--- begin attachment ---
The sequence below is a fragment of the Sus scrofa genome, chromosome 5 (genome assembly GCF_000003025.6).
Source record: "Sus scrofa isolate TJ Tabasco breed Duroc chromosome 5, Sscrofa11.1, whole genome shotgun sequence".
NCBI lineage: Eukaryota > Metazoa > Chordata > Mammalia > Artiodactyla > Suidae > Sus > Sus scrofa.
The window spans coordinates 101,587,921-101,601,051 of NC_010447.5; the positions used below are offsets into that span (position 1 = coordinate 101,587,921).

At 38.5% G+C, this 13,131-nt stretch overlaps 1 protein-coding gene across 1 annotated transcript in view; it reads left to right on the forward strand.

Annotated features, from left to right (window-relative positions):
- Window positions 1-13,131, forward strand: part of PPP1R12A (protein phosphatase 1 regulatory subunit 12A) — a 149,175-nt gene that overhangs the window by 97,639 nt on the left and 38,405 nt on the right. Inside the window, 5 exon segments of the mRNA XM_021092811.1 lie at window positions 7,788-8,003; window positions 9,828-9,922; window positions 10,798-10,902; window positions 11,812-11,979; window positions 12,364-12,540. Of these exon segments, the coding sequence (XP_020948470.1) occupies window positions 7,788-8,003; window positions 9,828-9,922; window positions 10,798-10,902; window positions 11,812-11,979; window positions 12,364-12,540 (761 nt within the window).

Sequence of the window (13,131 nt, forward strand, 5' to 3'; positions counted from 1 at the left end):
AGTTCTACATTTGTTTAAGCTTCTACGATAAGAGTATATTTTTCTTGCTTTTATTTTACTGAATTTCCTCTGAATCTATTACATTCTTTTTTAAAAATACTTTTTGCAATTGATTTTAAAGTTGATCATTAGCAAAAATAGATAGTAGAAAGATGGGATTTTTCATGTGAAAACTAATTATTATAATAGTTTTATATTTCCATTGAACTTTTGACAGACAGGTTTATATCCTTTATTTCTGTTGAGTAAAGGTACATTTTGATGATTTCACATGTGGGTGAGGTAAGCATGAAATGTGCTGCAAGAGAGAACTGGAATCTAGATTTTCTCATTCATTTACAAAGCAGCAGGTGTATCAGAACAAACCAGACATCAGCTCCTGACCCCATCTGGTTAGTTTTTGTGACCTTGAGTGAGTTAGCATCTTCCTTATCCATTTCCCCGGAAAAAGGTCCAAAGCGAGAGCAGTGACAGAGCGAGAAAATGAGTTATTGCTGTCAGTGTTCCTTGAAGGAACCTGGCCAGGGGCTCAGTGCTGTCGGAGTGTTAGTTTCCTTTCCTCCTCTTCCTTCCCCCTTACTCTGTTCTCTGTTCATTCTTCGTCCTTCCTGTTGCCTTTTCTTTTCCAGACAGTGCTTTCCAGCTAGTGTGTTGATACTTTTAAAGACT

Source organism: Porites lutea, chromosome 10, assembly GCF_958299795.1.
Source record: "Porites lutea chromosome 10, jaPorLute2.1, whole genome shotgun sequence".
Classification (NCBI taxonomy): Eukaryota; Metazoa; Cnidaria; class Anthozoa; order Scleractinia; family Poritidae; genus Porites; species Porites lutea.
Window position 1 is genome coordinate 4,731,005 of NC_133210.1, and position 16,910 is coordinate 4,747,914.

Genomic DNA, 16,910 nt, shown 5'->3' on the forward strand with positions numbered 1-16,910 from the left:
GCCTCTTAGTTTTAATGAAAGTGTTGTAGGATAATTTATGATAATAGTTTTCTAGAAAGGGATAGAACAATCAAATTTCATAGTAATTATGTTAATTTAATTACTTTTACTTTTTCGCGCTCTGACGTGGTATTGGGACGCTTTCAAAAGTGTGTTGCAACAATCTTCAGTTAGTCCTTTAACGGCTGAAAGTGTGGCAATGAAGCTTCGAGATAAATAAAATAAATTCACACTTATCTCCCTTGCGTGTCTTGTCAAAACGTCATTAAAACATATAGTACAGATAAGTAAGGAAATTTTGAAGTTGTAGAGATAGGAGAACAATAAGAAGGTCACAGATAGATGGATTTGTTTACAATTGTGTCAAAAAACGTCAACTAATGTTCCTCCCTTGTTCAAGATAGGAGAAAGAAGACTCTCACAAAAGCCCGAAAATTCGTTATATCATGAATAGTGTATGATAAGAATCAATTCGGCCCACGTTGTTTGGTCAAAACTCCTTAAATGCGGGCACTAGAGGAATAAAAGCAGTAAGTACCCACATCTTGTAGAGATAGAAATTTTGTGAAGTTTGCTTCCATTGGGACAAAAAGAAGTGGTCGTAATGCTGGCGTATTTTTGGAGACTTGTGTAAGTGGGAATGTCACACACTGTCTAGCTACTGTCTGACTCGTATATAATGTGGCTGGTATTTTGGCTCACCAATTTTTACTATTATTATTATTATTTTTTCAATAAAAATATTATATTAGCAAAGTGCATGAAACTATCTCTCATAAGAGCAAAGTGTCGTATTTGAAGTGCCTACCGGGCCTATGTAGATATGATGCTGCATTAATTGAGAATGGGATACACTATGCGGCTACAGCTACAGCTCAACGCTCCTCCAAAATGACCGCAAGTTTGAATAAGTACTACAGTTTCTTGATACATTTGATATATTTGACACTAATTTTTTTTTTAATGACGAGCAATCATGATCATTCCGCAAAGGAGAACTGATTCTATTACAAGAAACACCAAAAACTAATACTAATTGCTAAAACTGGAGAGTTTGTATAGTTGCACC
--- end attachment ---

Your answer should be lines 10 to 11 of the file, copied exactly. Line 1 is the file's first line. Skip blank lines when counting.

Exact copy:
Source organism: Porites lutea, chromosome 10, assembly GCF_958299795.1.
Source record: "Porites lutea chromosome 10, jaPorLute2.1, whole genome shotgun sequence".